The "equal tempered scale" was developed for keyboard instruments, such as the piano, so that they could be played equally well (or badly) in any key. It is a compromise tuning scheme. The equal tempered system uses a constant frequency multiple between the notes of the chromatic scale. Hence, playing in any key sounds equally good (or bad, depending on your point of view).

There are other temperaments which have been put forth over the years, such as the Pythagorean scale, the Mean-tone scale, and the Werckmeister scale. For more information on these you might consult "The Physics of Sound," by R. E. Berg and D. G. Stork (Prentice Hall, NJ, 1995). For an interesting discussion about the historical development of the equal tempered scale, you might read "How Equal Temperament Ruined Harmony," by Ross W. Duffin (W.W. Norton & Co., NY, 2007). For a very complete list of historical temperaments, see the book by Owen Jorgensen listed at the bottom of this page. A table showing a comparison of one meantone temperament with equal temperament can be found here.

The table below shows the frequency ratios for notes tuned in the Just and Equal temperament scales. For the equal temperament scale, the frequency of each note in the chromatic scale is related to the frequency of the notes next to it by a factor of the twelfth root of 2 (1.0594630944....). For the Just scale, the notes are related to the fundamental by rational numbers and the semitones are not equally spaced. The most pleasing sounds to the ear are usually combinations of notes related by ratios of small integers, such as the fifth (3/2) or third (5/4). The Just scale is constructed based on the octave and an attempt to have as many of these "nice" intervals as possible. In contrast, one can create scales in other ways, such as a scale based on the fifth only.

Interval | Ratio to Fundamental Just Scale |
Ratio to Fundamental Equal Temperament |
---|---|---|

Unison | 1.0000 | 1.0000 |

Minor Second | 25/24 = 1.0417 | 1.05946 |

Major Second | 9/8 = 1.1250 | 1.12246 |

Minor Third | 6/5 = 1.2000 | 1.18921 |

Major Third | 5/4 = 1.2500 | 1.25992 |

Fourth | 4/3 = 1.3333 | 1.33483 |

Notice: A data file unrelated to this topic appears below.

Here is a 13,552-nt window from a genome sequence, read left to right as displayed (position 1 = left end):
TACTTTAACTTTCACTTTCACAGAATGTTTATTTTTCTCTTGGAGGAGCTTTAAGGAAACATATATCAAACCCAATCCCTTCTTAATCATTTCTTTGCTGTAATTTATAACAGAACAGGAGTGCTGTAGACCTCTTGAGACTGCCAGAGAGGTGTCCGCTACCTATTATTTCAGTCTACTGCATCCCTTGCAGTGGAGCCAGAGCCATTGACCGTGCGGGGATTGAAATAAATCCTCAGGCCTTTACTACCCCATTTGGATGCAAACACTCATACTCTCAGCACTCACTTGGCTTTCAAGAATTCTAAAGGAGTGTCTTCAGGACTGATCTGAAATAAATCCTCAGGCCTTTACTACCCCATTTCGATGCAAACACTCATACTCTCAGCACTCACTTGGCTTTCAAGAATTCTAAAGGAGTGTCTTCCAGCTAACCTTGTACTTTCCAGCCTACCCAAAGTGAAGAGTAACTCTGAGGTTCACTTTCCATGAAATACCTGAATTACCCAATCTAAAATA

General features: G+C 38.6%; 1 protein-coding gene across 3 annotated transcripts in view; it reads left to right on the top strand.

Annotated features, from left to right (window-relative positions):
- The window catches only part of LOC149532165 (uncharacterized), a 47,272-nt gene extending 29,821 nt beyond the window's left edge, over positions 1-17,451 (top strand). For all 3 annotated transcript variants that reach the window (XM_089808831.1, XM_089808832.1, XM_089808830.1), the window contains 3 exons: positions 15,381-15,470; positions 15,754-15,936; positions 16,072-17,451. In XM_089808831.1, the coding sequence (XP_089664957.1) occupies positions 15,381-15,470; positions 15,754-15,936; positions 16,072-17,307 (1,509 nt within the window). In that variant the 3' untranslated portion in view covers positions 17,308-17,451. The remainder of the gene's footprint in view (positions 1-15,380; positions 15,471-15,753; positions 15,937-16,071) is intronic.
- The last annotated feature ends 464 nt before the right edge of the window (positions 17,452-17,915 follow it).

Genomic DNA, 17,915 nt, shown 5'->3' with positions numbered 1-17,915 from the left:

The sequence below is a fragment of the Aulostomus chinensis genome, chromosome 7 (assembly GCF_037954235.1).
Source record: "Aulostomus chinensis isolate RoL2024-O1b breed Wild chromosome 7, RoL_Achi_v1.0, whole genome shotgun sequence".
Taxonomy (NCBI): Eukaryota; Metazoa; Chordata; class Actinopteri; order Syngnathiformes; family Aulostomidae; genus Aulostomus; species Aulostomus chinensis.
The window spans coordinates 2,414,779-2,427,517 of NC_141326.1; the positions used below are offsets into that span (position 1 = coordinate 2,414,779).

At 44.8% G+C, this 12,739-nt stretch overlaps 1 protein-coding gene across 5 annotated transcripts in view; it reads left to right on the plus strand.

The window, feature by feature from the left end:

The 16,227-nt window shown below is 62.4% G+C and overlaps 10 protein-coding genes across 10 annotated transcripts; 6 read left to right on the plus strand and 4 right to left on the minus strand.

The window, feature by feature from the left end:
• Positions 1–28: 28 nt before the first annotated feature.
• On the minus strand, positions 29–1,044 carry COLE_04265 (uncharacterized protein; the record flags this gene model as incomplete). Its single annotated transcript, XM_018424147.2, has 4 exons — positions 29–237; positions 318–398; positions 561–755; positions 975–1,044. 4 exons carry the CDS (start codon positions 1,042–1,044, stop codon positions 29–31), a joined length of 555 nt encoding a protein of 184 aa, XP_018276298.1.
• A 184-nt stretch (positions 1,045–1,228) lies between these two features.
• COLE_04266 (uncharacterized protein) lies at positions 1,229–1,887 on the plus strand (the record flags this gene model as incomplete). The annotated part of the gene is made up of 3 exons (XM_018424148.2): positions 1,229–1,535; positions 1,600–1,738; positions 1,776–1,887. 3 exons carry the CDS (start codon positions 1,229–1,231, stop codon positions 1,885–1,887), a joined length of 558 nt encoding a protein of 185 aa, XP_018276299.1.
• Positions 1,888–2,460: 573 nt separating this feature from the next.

Diminished Fifth | 45/32 = 1.4063 | 1.41421 |

Fifth | 3/2 = 1.5000 | 1.49831 |

Minor Sixth | 8/5 = 1.6000 | 1.58740 |

Major Sixth | 5/3 = 1.6667 | 1.68179 |

Minor Seventh | 9/5 = 1.8000 | 1.78180 |

Major Seventh | 15/8 = 1.8750 | 1.88775 |

Octave | 2.0000 | 2.0000 |

You will note that the most "pleasing" musical intervals above are those which have a frequency ratio of relatively small integers. Some authors have slightly different ratios for some of these intervals, and the Just scale actually defines more notes than we usually use. For example, the "augmented fourth" and "diminished fifth," which are assumed to be the same in the table, are actually not the same.

The set of 12 notes above (plus all notes related by octaves)
form the chromatic scale.
The Pentatonic (5-note)
scales are formed using
a subset of five of these notes. The common western
scales include seven of these notes, and
Chords
are formed using combinations of these notes.

As an example, the chart below shows the frequencies of the notes
(in Hz) for C Major, starting on middle C (C4), for just and equal
temperament. For the purposes of this chart, it is assumed that
C4 = 261.63 Hz is used for both (this gives A4 = 440 Hz for
the equal tempered scale).

Note | Just Scale | Equal Temperament |
Difference |
---|---|---|---|

C4 | 261.63 | 261.63 | 0 |

C4# | 272.54 | 277.18 | +4.64 |

D4 | 294.33 | 293.66 | -0.67 |

E4b | 313.96 | 311.13 | -2.84 |

E4 | 327.03 | 329.63 | +2.60 |

F4 | 348.83 | 349.23 | +0.40 |

F4# | 367.92 | 369.99 | +2.07 |

G4 | 392.44 | 392.00 | -0.44 |

A4b | 418.60 | 415.30 | -3.30 |

A4 | 436.05 | 440.00 | +3.94 |

B4b | 470.93 | 466.16 | -4.77 |

B4 | 490.55 | 493.88 | +3.33 |

C5 | 523.25 | 523.25 | 0 |

Since your ear can easily hear a difference of less than 1 Hz for sustained notes, differences of several Hz can be quite significant!

Listen to the difference:

The first second of this WAV file contains a major triad
starting on F# (F# - A# - C#) using the Just scale
appropriate for C Major. The last part of the file contains
the same triad but using the Just scale appropriate for F# Major.
(This is one of the worst case situations).

Tuning Shift WAV file.

Here's another example to test your ears. The following
WAV file has two "players" playing a C major scale. One
of the players is using the Just Scale, the other the
Equal Tempered scale. Both start on exactly the same pitch.
See if you can hear the notes where the pitches are different by
listening for the beats.

Major scales in different temperaments

Equal Tempered Scale - Table of frequencies

For a detailed list of historical temperaments see:

"Tuning: containing the perfection of eighteenth-century
temperament, the lost art of nineteenth-century temperament, and
the science of equal temperament, complete with
instructions for aural and electronic tuning," by Owen H. Jorgensen,
Michigan State University Press, East Lansing, MI 1991. (This is
an expensive reference book -- you might wish to look for a
copy in your library rather than in a book store).

Questions/Comments to: suits@mtu.edu

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